A Favorite MomentScreen Shot 2015-07-22 at 10.08.22 PM

Towards the end of the day, we broke up into groups to refresh some current lesson plans.  I collaborated with a group of other middle/high school English/Language Arts teachers.  We all had lesson ideas centering around literature in some form of another.  After some discussion, we came  up with a more generalized plan that could be used at any level with any novel, but it would ultimately end up putting a novel into historical context for students.  Better than that, through using digital resources, the students ultimately would reveal a driving question to discuss as we read the novel together.  Discovered:  A fresh approach to introducing The Book Thief.  Not that I would ever get tired of reading this novel, but imagine having a new focus each year based on what students discover in their research? The focus can even vary from class to class each year. I am pumped!

IMG_4793Diving into Historical Archives

After some discussion and practice concentrating on evaluating media, we had the special treat of  viewing some front pages and other artifacts revolving around civil rights are various points in history. From there, we collaborated in small groups to analyze potential issues with what was featured.  Question:  Without access to artifacts like these, how can this work in my classroom? 

Visit to the Berlin Wall

The Berlin Wall exhibit is incredible. (If you haven’t been, you must GO.IMG_4800-1Tweeting from the perspective of a person living in East Berlin at the time made it even more real. While I’m sure I would have been engaged in the exhibit without this assignment, it did make me consider a perspective and analyze the circumstances a bit deeper.
Screen Shot 2015-07-22 at 9.48.59 PM 
Inspiration:  During this year’s Boston field trip, engage students in Tweeting and/or posting their experiences on Instagram. Give them a challenge to analyze from different perspectives.  Let them use the technology and social media they love to connect with their friends and family following the trip from home.  Why not take advantage of what they already do? Why not show them how Tweeting and Instagram(ing) can be used for other purposes? 

Bottom line, today was filled with exactly what professional development should be:  real-life,do-able applications, meaningful discussion, live Tweeting,  full engagement, and collaboration.

Tonight’s homework focused on a few other things I really enjoyed. (Yep, homework…and I didn’t mind doing it.)  I used Tackk (something new I learned) to present a snapshot of the day.  Check it out here –> Inspiration Overload (Tackk)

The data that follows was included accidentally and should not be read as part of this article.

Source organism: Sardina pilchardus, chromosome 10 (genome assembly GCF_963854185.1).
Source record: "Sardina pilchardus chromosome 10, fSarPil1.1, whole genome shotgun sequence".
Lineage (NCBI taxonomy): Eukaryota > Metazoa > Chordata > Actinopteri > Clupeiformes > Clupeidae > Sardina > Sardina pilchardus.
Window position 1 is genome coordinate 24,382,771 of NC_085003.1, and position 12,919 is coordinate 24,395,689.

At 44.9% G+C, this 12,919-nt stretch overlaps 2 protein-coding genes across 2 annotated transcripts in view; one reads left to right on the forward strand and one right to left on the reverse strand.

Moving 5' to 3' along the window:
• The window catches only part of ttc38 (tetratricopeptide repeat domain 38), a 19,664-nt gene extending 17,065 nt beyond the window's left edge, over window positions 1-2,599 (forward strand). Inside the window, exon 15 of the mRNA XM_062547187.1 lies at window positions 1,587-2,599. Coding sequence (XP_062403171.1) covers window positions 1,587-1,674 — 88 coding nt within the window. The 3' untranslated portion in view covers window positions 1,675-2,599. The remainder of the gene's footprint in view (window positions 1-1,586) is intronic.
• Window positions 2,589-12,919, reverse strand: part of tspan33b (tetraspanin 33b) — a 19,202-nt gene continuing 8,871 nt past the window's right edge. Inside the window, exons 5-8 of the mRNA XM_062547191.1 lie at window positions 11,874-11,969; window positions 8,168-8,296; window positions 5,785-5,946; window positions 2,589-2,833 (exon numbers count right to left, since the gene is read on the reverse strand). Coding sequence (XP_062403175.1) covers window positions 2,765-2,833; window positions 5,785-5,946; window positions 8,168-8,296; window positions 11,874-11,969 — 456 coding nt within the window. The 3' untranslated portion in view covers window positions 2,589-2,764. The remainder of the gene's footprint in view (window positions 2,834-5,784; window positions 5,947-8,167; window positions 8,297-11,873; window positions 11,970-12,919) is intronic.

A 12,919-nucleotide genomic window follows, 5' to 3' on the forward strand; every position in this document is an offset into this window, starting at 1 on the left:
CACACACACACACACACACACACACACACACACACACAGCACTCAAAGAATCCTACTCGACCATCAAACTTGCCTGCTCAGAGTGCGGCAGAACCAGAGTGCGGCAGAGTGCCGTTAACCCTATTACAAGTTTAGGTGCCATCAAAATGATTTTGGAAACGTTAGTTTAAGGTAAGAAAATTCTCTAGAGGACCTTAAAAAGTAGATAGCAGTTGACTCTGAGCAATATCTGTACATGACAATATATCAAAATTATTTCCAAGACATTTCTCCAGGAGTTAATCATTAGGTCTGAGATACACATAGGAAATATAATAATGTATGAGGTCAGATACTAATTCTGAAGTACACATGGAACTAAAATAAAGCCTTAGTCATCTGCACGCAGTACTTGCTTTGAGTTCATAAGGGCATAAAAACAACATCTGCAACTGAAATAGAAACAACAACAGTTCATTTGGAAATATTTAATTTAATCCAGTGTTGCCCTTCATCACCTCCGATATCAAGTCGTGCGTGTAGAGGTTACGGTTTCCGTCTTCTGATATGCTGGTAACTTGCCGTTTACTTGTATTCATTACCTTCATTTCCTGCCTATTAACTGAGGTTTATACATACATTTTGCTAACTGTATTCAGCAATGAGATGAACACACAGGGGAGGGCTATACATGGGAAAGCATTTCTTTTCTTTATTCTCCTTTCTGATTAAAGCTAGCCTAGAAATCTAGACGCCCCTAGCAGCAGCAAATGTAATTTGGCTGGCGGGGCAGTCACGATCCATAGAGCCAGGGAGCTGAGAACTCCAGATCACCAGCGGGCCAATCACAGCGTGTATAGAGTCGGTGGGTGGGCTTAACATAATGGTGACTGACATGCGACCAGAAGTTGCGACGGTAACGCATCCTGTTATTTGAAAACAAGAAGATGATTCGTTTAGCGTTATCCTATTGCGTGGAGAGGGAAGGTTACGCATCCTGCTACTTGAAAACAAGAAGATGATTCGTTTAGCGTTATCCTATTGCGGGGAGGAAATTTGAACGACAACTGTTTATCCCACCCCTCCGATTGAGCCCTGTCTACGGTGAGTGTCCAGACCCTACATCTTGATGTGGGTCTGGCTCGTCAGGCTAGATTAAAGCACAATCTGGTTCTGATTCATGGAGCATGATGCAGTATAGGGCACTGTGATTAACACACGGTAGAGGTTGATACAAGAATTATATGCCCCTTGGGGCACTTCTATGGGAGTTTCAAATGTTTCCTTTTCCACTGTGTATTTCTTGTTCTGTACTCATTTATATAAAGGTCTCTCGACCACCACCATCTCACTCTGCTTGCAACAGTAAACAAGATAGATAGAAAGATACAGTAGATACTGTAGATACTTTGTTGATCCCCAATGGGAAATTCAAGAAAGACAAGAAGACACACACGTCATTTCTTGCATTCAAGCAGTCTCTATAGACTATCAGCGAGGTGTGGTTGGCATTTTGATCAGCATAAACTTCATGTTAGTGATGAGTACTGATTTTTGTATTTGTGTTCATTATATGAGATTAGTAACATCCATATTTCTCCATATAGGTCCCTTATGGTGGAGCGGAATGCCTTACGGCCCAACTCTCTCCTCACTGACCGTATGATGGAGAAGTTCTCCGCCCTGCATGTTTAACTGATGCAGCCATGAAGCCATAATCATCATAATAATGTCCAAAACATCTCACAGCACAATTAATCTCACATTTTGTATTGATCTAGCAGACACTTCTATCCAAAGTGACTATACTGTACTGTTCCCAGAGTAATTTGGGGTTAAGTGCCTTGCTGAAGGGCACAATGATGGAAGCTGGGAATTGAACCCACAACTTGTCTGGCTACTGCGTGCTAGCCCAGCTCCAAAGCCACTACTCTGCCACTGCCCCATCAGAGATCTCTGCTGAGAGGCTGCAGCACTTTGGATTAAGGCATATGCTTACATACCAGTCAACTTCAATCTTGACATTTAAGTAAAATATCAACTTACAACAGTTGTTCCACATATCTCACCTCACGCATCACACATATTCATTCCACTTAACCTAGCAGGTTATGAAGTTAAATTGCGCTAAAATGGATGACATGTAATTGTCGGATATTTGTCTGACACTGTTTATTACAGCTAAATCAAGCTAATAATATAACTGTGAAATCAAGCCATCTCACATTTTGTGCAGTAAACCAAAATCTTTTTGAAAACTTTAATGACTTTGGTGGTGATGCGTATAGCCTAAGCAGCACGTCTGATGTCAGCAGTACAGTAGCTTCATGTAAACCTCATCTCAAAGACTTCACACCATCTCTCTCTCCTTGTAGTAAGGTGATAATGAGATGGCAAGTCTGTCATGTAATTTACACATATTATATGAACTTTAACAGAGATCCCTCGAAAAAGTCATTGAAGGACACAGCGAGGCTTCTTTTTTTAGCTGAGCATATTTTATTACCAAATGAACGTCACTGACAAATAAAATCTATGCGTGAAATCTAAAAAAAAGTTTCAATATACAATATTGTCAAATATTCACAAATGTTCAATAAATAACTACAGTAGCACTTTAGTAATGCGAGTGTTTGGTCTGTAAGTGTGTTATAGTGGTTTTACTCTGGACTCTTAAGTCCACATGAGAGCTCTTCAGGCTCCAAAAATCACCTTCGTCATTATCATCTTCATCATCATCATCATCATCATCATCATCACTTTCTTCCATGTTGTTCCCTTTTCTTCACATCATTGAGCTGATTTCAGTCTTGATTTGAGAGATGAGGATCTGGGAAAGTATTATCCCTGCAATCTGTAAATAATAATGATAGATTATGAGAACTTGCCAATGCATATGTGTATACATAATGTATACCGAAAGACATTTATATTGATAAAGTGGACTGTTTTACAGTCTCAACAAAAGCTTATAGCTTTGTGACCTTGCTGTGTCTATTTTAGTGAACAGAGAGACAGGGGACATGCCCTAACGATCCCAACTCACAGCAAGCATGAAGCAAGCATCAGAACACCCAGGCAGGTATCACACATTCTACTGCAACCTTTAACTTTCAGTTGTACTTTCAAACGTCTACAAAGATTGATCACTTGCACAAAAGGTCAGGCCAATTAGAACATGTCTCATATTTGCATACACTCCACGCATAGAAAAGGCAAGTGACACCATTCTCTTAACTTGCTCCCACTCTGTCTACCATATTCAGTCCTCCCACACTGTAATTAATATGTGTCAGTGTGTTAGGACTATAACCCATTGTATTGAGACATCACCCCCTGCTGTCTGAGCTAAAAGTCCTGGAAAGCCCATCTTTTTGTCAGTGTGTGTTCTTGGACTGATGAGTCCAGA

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Summer Slump

to-do-list-400x260Ah, summer, when procrastination hits… hard.   Sprinkle in the unexpected life moments, and it’s easy to end up right where I am now… feeling overwhelmed and unaccomplished. It’s summer! I’m supposed to be rejuvenating and getting refreshed for the upcoming school year.

Even though the last day of school was June 4th, my summer vacation never really got going. I had the incredible experience of being a co-facilitator for summer workshops on using Google tools in the classroom. (Teaching teachers can sometimes be tougher than middle school.)  My summer vacation wasn’t quite in full swing, but I did manage a few visits to the beach where I created my summer To Do lists (yes – plural).   It was easy to add task after task to my lists. I had a list for things I wanted to learn:  read Teach Like a Pirate and Make It Stick, participate in Newseum’s Teacher Institute, become a Google for Education Certified Trainer, and possibly start on that doctorate degree.  A list for things I want to create: this blog, new lessons for next year, design new classroom bulletin board, TPT materials, screencasts and presentations for using Google tools, and get the itinerary for this year’s big field trip out of the draft stage. And then there’s the list for home… (We won’t even mention that one!)

What have I checked off those lists? So far this summer, I have read parts of those two books that I swore I would be finished reading by July 4th, and I am just starting my blog which I was going to have published even earlier.  I’ve dabbled in a few of the other items on my ever-growing list, but nothing is complete.

Yep, today’s date coupled with my “get ready for next year to-do lists” nearly gave me a panic attack right on the massage table.  (I’m sure the therapist appreciated the extra tension that suddenly crept up my neck.)

Screen Shot 2015-07-20 at 9.15.02 PMInstead of sitting static, I’m going to roll with the changes, not dwell on “I should have…” and just move forward. Plus, deadlines do a funny thing to me; they give me energy. Tomorrow, I head to DC for the Newseum’s Teacher Summer Institute which has me totally excited, so I know that will increase my motivation even more.

Embracing the summer slump surely provided me with something I needed, but now I’m officially kicking it out of my life!